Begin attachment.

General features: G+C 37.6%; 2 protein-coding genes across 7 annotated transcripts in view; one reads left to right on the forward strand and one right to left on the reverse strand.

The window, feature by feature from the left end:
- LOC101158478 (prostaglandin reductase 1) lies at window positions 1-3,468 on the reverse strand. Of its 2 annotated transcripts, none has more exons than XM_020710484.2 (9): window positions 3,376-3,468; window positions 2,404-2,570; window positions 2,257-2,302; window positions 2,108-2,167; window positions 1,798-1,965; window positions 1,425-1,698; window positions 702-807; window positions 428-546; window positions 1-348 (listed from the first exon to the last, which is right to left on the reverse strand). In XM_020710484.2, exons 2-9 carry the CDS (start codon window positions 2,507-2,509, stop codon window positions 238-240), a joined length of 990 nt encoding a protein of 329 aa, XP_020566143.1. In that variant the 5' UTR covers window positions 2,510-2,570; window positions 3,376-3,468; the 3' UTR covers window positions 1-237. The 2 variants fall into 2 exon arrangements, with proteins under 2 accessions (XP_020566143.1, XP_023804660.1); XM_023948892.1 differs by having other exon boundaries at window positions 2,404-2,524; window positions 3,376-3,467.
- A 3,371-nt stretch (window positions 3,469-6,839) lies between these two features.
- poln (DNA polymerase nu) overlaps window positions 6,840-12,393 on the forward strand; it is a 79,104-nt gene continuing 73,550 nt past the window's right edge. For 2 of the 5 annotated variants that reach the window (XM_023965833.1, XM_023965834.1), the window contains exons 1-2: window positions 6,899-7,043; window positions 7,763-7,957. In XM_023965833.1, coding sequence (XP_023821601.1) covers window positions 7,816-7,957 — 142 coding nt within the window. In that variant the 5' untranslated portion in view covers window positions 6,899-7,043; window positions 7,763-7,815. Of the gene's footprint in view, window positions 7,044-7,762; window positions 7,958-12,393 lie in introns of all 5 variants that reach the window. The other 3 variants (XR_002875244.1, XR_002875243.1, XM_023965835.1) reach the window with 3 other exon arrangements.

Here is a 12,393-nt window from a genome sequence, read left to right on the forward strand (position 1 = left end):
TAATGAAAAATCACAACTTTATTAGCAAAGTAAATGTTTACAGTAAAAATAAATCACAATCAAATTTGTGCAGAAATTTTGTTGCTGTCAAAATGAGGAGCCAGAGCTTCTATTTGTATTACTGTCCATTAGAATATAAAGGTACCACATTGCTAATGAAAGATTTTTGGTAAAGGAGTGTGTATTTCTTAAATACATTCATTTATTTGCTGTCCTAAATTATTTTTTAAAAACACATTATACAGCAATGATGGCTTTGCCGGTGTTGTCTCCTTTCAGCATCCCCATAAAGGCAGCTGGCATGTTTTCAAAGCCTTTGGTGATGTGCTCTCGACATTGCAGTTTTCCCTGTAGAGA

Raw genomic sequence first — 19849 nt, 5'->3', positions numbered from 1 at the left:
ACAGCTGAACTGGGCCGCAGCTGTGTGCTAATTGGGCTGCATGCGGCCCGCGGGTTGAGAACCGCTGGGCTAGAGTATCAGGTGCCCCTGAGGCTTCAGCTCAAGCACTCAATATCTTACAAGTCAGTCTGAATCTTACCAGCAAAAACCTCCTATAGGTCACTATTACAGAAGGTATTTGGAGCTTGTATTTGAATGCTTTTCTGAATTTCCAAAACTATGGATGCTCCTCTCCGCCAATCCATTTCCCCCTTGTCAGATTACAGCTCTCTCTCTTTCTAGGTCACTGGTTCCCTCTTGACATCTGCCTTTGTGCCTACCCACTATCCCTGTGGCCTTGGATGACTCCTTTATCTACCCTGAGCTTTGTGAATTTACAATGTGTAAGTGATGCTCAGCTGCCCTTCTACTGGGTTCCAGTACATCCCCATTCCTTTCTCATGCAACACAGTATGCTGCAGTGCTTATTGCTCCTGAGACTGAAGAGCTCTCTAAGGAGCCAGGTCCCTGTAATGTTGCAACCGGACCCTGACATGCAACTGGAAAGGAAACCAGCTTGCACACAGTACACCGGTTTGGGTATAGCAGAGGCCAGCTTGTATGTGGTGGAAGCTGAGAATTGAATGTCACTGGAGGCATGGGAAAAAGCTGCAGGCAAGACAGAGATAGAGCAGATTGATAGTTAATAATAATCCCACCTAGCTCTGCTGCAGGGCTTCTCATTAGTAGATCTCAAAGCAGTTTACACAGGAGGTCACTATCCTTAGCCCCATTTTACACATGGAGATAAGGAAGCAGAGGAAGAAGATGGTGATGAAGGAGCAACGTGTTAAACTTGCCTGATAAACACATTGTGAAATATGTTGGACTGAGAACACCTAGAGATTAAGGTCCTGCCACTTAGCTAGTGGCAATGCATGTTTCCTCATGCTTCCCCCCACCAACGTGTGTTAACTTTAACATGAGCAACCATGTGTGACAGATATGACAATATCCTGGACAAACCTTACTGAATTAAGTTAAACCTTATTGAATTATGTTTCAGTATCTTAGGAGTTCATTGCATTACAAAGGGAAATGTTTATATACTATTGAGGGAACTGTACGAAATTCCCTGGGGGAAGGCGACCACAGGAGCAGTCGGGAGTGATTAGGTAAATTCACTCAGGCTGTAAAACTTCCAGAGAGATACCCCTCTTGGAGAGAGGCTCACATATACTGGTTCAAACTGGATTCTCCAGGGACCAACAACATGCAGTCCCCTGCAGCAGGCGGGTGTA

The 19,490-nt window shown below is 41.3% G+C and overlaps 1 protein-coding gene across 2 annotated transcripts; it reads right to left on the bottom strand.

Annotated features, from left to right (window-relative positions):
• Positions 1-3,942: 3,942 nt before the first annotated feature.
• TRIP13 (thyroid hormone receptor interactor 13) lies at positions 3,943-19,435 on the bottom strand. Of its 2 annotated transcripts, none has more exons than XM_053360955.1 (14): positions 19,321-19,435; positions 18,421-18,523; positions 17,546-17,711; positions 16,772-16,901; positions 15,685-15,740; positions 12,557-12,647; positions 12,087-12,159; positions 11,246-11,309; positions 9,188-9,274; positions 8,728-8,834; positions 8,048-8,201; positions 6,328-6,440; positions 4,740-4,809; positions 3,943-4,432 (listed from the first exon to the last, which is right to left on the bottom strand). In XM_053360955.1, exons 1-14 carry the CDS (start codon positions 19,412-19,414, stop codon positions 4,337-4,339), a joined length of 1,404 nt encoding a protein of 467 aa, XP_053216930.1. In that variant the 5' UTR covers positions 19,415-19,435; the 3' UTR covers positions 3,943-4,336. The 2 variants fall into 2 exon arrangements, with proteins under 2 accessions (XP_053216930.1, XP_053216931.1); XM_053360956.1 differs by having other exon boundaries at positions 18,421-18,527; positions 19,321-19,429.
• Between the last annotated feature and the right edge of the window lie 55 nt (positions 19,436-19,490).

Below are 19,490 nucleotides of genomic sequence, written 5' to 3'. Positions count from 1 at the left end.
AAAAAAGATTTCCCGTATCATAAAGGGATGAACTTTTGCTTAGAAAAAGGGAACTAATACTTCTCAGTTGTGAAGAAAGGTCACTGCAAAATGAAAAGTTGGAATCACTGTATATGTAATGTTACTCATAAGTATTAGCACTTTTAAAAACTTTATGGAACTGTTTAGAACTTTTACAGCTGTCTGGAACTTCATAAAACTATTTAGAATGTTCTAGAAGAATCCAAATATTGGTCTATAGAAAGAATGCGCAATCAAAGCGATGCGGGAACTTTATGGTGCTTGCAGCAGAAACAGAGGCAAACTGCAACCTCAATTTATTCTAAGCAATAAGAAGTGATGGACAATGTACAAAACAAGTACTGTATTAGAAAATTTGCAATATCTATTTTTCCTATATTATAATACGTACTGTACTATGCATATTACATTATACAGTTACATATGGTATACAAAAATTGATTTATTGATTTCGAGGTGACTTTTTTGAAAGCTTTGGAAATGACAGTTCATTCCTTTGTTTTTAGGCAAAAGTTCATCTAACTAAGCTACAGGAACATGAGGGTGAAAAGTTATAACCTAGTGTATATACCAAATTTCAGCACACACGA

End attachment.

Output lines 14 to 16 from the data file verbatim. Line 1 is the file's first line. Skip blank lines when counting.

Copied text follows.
• Between the last annotated feature and the right edge of the window lie 55 nt (positions 19,436-19,490).

Below are 19,490 nucleotides of genomic sequence, written 5' to 3'. Positions count from 1 at the left end.
AAAAAAGATTTCCCGTATCATAAAGGGATGAACTTTTGCTTAGAAAAAGGGAACTAATACTTCTCAGTTGTGAAGAAAGGTCACTGCAAAATGAAAAGTTGGAATCACTGTATATGTAATGTTACTCATAAGTATTAGCACTTTTAAAAACTTTATGGAACTGTTTAGAACTTTTACAGCTGTCTGGAACTTCATAAAACTATTTAGAATGTTCTAGAAGAATCCAAATATTGGTCTATAGAAAGAATGCGCAATCAAAGCGATGCGGGAACTTTATGGTGCTTGCAGCAGAAACAGAGGCAAACTGCAACCTCAATTTATTCTAAGCAATAAGAAGTGATGGACAATGTACAAAACAAGTACTGTATTAGAAAATTTGCAATATCTATTTTTCCTATATTATAATACGTACTGTACTATGCATATTACATTATACAGTTACATATGGTATACAAAAATTGATTTATTGATTTCGAGGTGACTTTTTTGAAAGCTTTGGAAATGACAGTTCATTCCTTTGTTTTTAGGCAAAAGTTCATCTAACTAAGCTACAGGAACATGAGGGTGAAAAGTTATAACCTAGTGTATATACCAAATTTCAGCACACACGA